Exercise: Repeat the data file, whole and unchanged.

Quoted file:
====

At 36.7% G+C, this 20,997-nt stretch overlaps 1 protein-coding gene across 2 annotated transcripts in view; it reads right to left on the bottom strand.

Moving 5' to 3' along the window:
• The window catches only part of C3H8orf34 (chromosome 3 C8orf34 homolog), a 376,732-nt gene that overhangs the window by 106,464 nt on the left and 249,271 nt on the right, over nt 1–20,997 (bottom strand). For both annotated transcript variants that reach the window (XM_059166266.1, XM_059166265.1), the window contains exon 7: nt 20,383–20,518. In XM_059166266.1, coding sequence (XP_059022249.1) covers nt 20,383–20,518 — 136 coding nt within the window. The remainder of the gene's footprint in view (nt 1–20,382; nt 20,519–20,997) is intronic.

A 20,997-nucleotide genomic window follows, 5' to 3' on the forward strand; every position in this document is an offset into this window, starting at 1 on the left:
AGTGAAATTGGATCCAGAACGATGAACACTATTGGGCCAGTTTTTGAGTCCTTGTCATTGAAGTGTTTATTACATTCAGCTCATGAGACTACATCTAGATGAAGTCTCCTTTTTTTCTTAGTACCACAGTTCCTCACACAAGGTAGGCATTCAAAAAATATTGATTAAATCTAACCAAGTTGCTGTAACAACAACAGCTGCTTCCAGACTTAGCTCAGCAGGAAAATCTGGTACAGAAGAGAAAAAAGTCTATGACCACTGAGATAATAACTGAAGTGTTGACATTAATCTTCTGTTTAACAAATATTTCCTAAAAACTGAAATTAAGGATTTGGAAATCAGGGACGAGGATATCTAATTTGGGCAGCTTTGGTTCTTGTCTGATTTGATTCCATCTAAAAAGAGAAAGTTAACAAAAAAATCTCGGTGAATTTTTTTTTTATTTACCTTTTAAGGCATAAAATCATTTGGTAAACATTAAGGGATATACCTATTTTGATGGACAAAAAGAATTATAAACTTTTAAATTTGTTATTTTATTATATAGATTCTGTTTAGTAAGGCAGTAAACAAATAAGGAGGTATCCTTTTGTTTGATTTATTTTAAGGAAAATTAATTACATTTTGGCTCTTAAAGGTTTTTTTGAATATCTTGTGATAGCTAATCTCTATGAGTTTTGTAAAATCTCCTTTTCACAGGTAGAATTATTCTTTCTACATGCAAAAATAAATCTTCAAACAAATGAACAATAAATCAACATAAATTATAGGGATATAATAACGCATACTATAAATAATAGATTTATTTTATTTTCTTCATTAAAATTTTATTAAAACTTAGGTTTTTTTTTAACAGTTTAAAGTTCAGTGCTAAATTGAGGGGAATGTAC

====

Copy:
At 36.7% G+C, this 20,997-nt stretch overlaps 1 protein-coding gene across 2 annotated transcripts in view; it reads right to left on the bottom strand.

Moving 5' to 3' along the window:
• The window catches only part of C3H8orf34 (chromosome 3 C8orf34 homolog), a 376,732-nt gene that overhangs the window by 106,464 nt on the left and 249,271 nt on the right, over nt 1–20,997 (bottom strand). For both annotated transcript variants that reach the window (XM_059166266.1, XM_059166265.1), the window contains exon 7: nt 20,383–20,518. In XM_059166266.1, coding sequence (XP_059022249.1) covers nt 20,383–20,518 — 136 coding nt within the window. The remainder of the gene's footprint in view (nt 1–20,382; nt 20,519–20,997) is intronic.

A 20,997-nucleotide genomic window follows, 5' to 3' on the forward strand; every position in this document is an offset into this window, starting at 1 on the left:
AGTGAAATTGGATCCAGAACGATGAACACTATTGGGCCAGTTTTTGAGTCCTTGTCATTGAAGTGTTTATTACATTCAGCTCATGAGACTACATCTAGATGAAGTCTCCTTTTTTTCTTAGTACCACAGTTCCTCACACAAGGTAGGCATTCAAAAAATATTGATTAAATCTAACCAAGTTGCTGTAACAACAACAGCTGCTTCCAGACTTAGCTCAGCAGGAAAATCTGGTACAGAAGAGAAAAAAGTCTATGACCACTGAGATAATAACTGAAGTGTTGACATTAATCTTCTGTTTAACAAATATTTCCTAAAAACTGAAATTAAGGATTTGGAAATCAGGGACGAGGATATCTAATTTGGGCAGCTTTGGTTCTTGTCTGATTTGATTCCATCTAAAAAGAGAAAGTTAACAAAAAAATCTCGGTGAATTTTTTTTTTATTTACCTTTTAAGGCATAAAATCATTTGGTAAACATTAAGGGATATACCTATTTTGATGGACAAAAAGAATTATAAACTTTTAAATTTGTTATTTTATTATATAGATTCTGTTTAGTAAGGCAGTAAACAAATAAGGAGGTATCCTTTTGTTTGATTTATTTTAAGGAAAATTAATTACATTTTGGCTCTTAAAGGTTTTTTTGAATATCTTGTGATAGCTAATCTCTATGAGTTTTGTAAAATCTCCTTTTCACAGGTAGAATTATTCTTTCTACATGCAAAAATAAATCTTCAAACAAATGAACAATAAATCAACATAAATTATAGGGATATAATAACGCATACTATAAATAATAGATTTATTTTATTTTCTTCATTAAAATTTTATTAAAACTTAGGTTTTTTTTTAACAGTTTAAAGTTCAGTGCTAAATTGAGGGGAATGTAC